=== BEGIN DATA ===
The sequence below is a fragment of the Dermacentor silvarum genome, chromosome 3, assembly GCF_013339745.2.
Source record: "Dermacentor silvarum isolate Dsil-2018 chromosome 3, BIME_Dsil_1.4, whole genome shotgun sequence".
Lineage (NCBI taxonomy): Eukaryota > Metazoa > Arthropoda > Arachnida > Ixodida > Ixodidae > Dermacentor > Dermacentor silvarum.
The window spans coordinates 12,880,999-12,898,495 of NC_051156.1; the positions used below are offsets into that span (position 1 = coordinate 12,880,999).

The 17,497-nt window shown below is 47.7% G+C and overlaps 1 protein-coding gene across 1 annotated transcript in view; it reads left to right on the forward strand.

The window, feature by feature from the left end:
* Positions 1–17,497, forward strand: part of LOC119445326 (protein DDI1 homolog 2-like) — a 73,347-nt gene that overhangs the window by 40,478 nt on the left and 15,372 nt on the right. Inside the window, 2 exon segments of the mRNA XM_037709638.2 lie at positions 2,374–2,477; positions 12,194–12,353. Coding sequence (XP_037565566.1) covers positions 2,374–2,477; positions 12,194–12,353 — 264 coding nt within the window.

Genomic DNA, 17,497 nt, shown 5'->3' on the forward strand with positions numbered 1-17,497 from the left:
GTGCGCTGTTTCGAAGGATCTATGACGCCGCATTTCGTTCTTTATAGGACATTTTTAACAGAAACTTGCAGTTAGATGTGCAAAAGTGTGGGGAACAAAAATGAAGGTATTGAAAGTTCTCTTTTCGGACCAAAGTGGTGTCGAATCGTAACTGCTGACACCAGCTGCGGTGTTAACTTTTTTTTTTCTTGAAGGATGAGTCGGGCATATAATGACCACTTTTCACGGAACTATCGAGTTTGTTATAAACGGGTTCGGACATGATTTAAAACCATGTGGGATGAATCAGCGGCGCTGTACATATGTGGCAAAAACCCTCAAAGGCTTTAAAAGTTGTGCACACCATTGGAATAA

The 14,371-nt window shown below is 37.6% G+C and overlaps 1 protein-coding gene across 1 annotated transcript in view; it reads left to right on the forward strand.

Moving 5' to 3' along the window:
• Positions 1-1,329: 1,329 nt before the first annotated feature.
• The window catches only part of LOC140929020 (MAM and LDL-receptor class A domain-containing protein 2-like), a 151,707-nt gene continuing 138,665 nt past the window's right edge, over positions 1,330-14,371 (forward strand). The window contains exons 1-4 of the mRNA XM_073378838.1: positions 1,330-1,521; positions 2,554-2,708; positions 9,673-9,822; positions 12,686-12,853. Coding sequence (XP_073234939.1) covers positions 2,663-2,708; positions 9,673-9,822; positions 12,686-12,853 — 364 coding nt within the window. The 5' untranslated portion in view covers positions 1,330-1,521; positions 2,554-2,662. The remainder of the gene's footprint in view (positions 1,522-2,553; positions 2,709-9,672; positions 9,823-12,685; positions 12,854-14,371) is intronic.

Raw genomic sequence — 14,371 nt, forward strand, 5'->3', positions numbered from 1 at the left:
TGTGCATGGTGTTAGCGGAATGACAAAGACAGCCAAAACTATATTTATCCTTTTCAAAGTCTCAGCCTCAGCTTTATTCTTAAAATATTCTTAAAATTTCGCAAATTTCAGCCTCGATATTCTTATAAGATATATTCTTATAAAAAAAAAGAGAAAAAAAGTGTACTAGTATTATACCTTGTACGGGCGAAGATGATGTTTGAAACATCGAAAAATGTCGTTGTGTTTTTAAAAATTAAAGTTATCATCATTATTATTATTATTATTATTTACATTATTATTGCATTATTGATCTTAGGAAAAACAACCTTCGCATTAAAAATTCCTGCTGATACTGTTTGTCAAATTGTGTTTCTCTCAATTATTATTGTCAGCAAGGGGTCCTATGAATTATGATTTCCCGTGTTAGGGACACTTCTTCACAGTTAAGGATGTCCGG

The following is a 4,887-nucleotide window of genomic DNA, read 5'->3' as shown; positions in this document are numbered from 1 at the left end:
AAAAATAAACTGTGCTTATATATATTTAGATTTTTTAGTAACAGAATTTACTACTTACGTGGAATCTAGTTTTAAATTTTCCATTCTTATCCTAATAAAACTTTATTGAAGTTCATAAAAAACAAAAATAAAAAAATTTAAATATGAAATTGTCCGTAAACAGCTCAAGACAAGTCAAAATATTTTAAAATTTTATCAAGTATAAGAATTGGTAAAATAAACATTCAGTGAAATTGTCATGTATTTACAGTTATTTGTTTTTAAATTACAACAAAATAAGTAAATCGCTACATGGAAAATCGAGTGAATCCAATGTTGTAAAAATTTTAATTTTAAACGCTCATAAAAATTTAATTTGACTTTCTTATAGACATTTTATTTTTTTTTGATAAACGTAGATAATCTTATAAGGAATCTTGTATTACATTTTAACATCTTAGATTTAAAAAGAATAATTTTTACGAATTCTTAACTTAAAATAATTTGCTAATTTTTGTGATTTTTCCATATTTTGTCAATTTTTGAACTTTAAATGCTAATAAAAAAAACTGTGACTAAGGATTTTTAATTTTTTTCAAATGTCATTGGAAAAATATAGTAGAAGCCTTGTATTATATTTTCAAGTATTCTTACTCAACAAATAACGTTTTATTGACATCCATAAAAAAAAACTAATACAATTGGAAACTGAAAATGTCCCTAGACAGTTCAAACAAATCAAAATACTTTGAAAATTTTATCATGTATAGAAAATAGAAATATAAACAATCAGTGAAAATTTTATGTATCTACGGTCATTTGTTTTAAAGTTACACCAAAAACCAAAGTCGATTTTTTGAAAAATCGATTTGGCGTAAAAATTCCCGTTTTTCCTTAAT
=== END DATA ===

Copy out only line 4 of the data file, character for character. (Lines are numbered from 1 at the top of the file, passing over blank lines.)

The window spans coordinates 12,880,999-12,898,495 of NC_051156.1; the positions used below are offsets into that span (position 1 = coordinate 12,880,999).